In an uncertain future, these different rationalities would not behave in an overriding fashion on their own. A good development decision should be the result of a dialogue among to these rationalities. A good development decision should satisfy many a criteria and no single, on its own, cannot fulfill all these. One great advantage of a decision based on dialogue is that any unwanted situation arising later on can be easily solved without confrontation.
Where Fault Lies?
In the context of the Ithai Barrage, the technical rationality is represented by the engineers and other members of the technical team who first established the feasibility of the dam and the present team of engineers manning it, the political rationality by the power wielders then and now, the humane rationality by the Ithai people now fighting for their right to livelihood.
The problem with the Ithai Barrage lies in the fact that the decision on it was taken only on the basis of technical and political rationalities. The third rationality was not taken into consideration thereby ignoring the cultural and belief system of the prople and the livelihood fall-outs of the dam in the Ithai people.
We can more or less ignore the political rationality as a rationality of convenience. But what further aggravates the problem is that the technical rationality has turned out to be faulty and imperfect in itself. First, it did not take into account the environmental changes which were taking place in the state. Secondly, it left out of consideration the environmental and cultural effect of the dam out of the purview. Thirdly, it did not conduct a proper calculation of the coasts, direct and indirect, of the dam over its life span. Lastly, it over-stated the likely benefits of the dam and thereby misled the public to appreciate only the potential benefits of it and be ignorant of the potential costs. In other words, the technical rationality lacked the objectivity which should undoubtedly be present in any such rationality. Hence the present crisis.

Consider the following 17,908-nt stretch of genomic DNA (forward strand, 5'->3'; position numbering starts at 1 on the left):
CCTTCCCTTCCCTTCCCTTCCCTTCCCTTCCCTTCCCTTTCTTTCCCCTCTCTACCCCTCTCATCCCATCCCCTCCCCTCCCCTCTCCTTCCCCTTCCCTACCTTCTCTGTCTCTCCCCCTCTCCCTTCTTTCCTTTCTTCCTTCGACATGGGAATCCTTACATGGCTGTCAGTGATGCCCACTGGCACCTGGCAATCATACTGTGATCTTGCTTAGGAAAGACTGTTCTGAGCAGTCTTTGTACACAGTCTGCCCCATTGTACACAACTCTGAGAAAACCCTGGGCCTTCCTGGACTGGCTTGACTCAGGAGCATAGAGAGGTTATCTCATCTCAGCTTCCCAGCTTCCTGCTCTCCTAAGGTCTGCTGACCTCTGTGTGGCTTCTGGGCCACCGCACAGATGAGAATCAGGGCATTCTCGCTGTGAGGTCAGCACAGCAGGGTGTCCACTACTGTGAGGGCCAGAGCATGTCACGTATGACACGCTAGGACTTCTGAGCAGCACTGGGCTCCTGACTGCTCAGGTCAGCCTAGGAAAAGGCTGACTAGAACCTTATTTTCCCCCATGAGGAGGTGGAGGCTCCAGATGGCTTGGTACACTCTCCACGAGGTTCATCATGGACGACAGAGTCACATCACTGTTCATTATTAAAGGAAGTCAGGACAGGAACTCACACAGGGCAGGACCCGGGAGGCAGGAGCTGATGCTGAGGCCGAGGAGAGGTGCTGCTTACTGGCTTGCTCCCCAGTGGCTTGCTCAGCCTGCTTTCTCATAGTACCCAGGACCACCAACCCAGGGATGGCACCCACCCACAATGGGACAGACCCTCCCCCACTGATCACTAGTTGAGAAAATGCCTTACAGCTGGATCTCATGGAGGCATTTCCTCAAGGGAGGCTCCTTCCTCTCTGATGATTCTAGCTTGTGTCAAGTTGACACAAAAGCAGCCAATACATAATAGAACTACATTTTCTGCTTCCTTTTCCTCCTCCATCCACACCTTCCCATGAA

The Soulution
In order to thrash out the various issues involved in the present crisis, an immediate dialogue among the three actors should immediately e initiated in right earnest. And for the matter, it should be emphasised that in all future development decisions of the Ithat Barrage type, it should be seen to it that the three rationalities are properly taken into consideration.
In order to facilitate the conduct of a smooth dialogue among the three actors, an immediate official survey of the extent of damage caused to the Ithai people. The solution to the problem has to be sought from two but not mutually, exclusion angles, time and scale. In the short-term time span, schemes should be taken up in right earnest to economically rehabilitate the affected people. But this cannot be the ultimate solution to the problem. In order to find the ultimate solution, we have to find out what should be done at the local level as well as at the statewide level. Here it must be clear to us that the Ithai Barrage problem is a problem not only of the Ithai people but of the entire state with dangerous environmental and cultural ramifications.

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Imphal Times is a daily English newspaper published in Imphal and is registered with Registrar of the Newspapers for India with Regd. No MANENG/2013/51092